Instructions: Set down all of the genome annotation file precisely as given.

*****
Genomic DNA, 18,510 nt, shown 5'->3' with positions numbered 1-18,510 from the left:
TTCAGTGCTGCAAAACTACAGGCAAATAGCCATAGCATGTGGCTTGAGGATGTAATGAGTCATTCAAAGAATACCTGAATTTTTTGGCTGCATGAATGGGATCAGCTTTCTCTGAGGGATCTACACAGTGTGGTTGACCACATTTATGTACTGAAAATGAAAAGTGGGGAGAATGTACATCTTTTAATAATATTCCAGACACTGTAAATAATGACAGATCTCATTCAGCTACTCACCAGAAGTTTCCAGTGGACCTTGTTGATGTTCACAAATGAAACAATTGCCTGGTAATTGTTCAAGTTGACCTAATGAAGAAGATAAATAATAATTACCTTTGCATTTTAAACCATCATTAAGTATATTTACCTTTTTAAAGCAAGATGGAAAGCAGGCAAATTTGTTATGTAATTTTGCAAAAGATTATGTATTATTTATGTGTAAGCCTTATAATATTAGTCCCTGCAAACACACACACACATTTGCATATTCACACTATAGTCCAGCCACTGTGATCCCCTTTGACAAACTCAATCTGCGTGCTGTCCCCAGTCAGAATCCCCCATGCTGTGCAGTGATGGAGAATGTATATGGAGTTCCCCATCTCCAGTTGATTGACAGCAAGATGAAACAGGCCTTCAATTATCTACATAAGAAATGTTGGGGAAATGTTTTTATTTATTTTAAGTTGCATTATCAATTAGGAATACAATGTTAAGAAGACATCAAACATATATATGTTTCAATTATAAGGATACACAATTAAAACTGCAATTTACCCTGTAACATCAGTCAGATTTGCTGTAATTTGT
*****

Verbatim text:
Genomic DNA, 18,510 nt, shown 5'->3' with positions numbered 1-18,510 from the left:
TTCAGTGCTGCAAAACTACAGGCAAATAGCCATAGCATGTGGCTTGAGGATGTAATGAGTCATTCAAAGAATACCTGAATTTTTTGGCTGCATGAATGGGATCAGCTTTCTCTGAGGGATCTACACAGTGTGGTTGACCACATTTATGTACTGAAAATGAAAAGTGGGGAGAATGTACATCTTTTAATAATATTCCAGACACTGTAAATAATGACAGATCTCATTCAGCTACTCACCAGAAGTTTCCAGTGGACCTTGTTGATGTTCACAAATGAAACAATTGCCTGGTAATTGTTCAAGTTGACCTAATGAAGAAGATAAATAATAATTACCTTTGCATTTTAAACCATCATTAAGTATATTTACCTTTTTAAAGCAAGATGGAAAGCAGGCAAATTTGTTATGTAATTTTGCAAAAGATTATGTATTATTTATGTGTAAGCCTTATAATATTAGTCCCTGCAAACACACACACACATTTGCATATTCACACTATAGTCCAGCCACTGTGATCCCCTTTGACAAACTCAATCTGCGTGCTGTCCCCAGTCAGAATCCCCCATGCTGTGCAGTGATGGAGAATGTATATGGAGTTCCCCATCTCCAGTTGATTGACAGCAAGATGAAACAGGCCTTCAATTATCTACATAAGAAATGTTGGGGAAATGTTTTTATTTATTTTAAGTTGCATTATCAATTAGGAATACAATGTTAAGAAGACATCAAACATATATATGTTTCAATTATAAGGATACACAATTAAAACTGCAATTTACCCTGTAACATCAGTCAGATTTGCTGTAATTTGT